Winter months
Name(English name)Name(English name)Name(English name)
MonthsNivôseSnowyPluviôseRainyVentôseWindy
Primdi1TourbePeatLauréoleDaphneTussilageColtsfoot
Duodi2HouileCoalMousseMossCornouillerDogwood
Tridi3BitumeBitumenFragonButcher's broomViolierWallflower
Quartidi4SoufreSulfurPerce-neigeSnowdropTroënePrivet
Quintidi5ChienDogTaureauBullBoucBillygoat
Sextidi6LaveLavaLaurier-thymViburnumAsaretAzarum
Septidi7Terre végétaleTopsoilAmadouvierTinder agaricAlaterneBuckthorn
Octidi8FumierManureMèzéréonMezereonVioletteViolet
Nonidi9SalpêtreSaltpeterPeuplierPoplarMarceauGoat willow
Decadi10FléaFlailCoignéeAxeBecheGarden fork
Primdi11GranitGraniteElleboreHelleboreNarcisseNarcissus
Duodi12ArgileClayBrocoliBroccoliOrmeElm
Tridi13ArdoiseSlateLaurierLaurelFumeterreFumus terrae
Quartidi14GrèsSandstoneAvelinierFilbert treeVélardHedge-mustard
Quintidi15LapinRabbitVacheCowChèvreNanny goat
Sextidi16SilexFlintBuisBox treeEpinardsSpinach
Septidi17MarneMarlLichenLichenDoronicLeopard's bane
Octidi18Pierre à chauxLimestoneIfYewMouronPimpernel
Nonidi19MarbreMarblePulmonaireLungwortCerfeuilChervil
Decadi20VanWinnowing basketSerpettePruning knifeCordeauCord
Primdi21Pierre à plâtreGypsumThlaspiPennycressMandragoreMandrake
Duodi22SelSaltThimeléPersilParsley
Tridi23FerIronChiendentCouch grassCochléariaCochlearia
Quartidi24CuivreCopperTraînasseKnotgrassPâqueretteDaisy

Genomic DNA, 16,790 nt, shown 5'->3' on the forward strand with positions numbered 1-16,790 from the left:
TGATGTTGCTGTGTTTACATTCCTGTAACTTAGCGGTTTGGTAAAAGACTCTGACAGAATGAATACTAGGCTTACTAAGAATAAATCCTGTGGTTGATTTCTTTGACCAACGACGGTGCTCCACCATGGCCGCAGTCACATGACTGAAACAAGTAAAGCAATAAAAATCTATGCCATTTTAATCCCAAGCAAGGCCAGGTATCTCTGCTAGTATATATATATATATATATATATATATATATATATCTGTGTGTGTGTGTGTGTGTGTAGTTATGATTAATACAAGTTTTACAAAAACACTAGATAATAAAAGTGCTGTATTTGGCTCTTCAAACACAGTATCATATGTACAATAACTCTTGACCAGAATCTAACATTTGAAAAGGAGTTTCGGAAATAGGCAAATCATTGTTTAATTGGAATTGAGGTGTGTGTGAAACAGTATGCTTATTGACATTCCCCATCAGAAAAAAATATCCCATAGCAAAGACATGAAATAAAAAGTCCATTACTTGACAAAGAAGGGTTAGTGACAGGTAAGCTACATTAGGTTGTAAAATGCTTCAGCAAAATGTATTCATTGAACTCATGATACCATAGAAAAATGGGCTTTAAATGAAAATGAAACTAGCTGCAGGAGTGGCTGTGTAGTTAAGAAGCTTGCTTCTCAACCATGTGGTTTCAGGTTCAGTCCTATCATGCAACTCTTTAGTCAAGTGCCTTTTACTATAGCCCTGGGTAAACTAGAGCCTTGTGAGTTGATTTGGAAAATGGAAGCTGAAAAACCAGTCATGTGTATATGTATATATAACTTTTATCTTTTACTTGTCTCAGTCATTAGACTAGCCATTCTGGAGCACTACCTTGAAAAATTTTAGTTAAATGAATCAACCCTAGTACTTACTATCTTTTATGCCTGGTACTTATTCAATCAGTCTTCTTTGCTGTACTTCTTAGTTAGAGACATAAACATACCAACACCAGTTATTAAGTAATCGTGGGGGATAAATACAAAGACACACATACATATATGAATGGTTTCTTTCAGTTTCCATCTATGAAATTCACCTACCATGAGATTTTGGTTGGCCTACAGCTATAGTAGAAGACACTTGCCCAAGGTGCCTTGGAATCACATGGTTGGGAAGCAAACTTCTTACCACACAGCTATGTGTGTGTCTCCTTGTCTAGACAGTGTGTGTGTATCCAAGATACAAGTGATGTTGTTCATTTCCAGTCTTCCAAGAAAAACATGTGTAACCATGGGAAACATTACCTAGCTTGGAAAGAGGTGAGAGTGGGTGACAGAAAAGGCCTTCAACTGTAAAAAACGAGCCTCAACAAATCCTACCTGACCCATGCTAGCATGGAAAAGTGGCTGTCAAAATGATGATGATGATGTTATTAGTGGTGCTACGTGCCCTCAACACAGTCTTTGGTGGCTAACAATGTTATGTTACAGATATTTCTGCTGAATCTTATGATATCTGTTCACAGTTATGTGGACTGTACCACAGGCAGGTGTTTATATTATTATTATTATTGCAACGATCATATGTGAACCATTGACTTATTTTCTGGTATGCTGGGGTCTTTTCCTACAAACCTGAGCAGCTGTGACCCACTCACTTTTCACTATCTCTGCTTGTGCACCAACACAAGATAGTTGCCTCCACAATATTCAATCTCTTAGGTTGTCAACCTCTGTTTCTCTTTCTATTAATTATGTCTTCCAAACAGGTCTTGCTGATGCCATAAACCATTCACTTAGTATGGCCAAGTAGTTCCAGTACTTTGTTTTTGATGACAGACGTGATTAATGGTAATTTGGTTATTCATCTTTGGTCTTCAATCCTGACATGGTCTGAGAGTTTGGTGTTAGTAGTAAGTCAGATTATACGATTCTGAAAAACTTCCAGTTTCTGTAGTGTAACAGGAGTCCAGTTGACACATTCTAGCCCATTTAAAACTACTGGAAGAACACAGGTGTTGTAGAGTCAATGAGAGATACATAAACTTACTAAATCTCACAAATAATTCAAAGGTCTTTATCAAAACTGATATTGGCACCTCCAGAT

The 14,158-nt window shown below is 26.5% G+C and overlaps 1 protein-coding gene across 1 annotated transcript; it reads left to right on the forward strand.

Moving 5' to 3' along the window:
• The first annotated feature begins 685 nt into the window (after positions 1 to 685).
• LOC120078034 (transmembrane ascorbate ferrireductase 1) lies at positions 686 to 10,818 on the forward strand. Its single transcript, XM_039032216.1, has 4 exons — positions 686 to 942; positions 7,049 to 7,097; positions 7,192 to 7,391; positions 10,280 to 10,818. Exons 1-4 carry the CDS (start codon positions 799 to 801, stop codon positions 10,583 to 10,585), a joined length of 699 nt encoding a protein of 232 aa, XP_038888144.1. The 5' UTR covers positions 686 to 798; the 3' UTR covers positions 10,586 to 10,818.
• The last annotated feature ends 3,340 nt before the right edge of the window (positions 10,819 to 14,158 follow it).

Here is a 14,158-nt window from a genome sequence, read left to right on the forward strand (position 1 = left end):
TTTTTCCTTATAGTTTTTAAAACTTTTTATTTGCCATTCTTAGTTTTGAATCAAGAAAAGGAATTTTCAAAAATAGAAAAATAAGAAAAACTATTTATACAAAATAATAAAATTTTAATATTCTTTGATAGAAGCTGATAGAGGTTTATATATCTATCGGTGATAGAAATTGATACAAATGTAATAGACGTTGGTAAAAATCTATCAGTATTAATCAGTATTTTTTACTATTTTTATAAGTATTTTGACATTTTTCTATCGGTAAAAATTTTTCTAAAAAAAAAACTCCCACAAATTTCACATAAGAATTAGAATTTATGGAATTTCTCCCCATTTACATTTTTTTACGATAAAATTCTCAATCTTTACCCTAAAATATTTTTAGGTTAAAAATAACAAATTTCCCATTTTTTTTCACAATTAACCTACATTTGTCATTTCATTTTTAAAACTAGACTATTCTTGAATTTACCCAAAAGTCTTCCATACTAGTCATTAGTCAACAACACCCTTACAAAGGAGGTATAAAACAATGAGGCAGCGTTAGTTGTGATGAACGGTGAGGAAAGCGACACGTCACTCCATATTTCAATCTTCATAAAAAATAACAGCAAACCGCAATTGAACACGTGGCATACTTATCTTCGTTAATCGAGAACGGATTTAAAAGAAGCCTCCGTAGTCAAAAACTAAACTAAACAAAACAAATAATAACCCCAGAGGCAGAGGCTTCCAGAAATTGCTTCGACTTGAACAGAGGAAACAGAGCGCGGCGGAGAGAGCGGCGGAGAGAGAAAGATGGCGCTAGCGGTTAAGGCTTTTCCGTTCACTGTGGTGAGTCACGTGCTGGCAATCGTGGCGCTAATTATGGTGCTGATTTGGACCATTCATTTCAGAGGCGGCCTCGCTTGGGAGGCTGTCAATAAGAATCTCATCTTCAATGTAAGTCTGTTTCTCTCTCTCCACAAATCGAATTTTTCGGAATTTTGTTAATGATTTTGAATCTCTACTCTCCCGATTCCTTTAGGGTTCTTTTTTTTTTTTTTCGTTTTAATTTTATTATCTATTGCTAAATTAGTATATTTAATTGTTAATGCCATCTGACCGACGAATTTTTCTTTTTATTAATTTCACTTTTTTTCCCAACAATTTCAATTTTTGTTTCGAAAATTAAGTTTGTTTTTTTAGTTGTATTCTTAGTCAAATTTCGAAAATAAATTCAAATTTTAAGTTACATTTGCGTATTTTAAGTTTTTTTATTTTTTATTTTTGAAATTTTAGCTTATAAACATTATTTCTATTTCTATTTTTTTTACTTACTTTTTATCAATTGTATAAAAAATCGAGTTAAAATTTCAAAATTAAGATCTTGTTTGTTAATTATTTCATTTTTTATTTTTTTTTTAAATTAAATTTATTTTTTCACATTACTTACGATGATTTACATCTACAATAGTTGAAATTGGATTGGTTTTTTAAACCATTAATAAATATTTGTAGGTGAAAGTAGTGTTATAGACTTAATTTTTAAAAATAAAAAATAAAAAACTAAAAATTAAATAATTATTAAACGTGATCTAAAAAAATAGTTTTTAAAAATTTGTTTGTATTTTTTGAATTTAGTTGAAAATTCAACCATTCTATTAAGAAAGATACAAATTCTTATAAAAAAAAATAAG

Quintidi25ChatCatLièvreHareThonTuna
Sextidi26EtainTinGuèdeWoadPissenlitDandelion
Septidi27PlombLeadNoisetierHazelSilvieForest
Octidi28ZincZincCyclamenCyclamenCapillaireMaidenhair fern
Nonidi29MercureMercuryChéledoineCelandineFrèneAsh
Decadi30CribleSifting screenTraineauSleighPlantoirDibble
Spring months
Name(English name)Name(English name)Name(English name)
MonthsGerminalSeedtimeFloréalFloweryPrairialMeadowy
Primdi1PrimevèrePrimroseRoseRoseLuzerneAlfalfa
Duodi2PlatanePlane treeChêneOakHémérocaleDay-lily
Tridi3AspergesAsparagusFougèreFernTrèfleClover
Quartidi4TulipesTulipsAubépineHawthornAngéliqueAngelica
Quintidi5PouleHenRossignolNightingaleCanardDuck
Sextidi6BletteSwiss chardAncolieColumbineMélisseMelissa
Septidi7BouleauBirchMuguetLily of the valleyFromentalWheat
Octidi8JonquilleDaffodilChampignonMushroomMartagonMartagon
Nonidi9AuneAlderHyacintheHyacinthSerpoletWild thyme
Decadi10CouvoirIncubatorRateauRakeFauxScythe
Primdi11PervenchePeriwinkleRhubarbeRhubarbFraiseStrawberry
Duodi12CharmeHornbeamSainfoinFodderBétoineBetony
Tridi13MorilleMorelBâton-d'orGoldenrodPoixPitch
Quartidi14HêtreBeechChamérisierDwarf palmAcaciaLocust tree
Quintidi15AbeilleHoneybeeVer-à-soieSilkwormCailleQuail
Sextidi16LaitueLettuceConsoudeComfreyOeilletCarnation
Septidi17MélèzeLarchPimprenelleBurnetSureauElder tree
Octidi18CiguëHemlockCorbeille-d'orYellow alyssumPavotPoppy
Nonidi19RadisRadishArrocheMountain spinachTilleulLime tree
Decadi20RucheBeehiveSarcloirHoeFourchePitchfork
Primdi21GainierJudas treeStaticeStaticeBarbeauCornflower
Duodi22RomaineRomaine lettuceFritillaireFritillaryCamomilleChamomile
Tridi23MaronnierChestnut treeBourracheBorageChèvrefeuilleHoneysuckle
Quartidi24RoquetteRocket plantValérianeValerianCaille-laitRennet
Quintidi25PigeonPigeonCarpeCarpTancheTench
Sextidi26AnémoneAnemoneFusainCharcoalJasminJasmine
Septidi27LilasLilacCivetteChivesVerveineVerbena
Octidi28PenséePansyBugloseBuglossThymThyme
Nonidi29MyrtilleBlueberrySénevéWild mustardPivoinePeony
Decadi30GreffoirGrafting knifeLouletteShepherd's crookChariotWagon
Summer months
Name(English name)Name(English name)Name(English name)
MonthsMessidorHarvestThermidorHotFructidorFruit
Primdi1SigleRyeEpeautreSpeltPrunePlum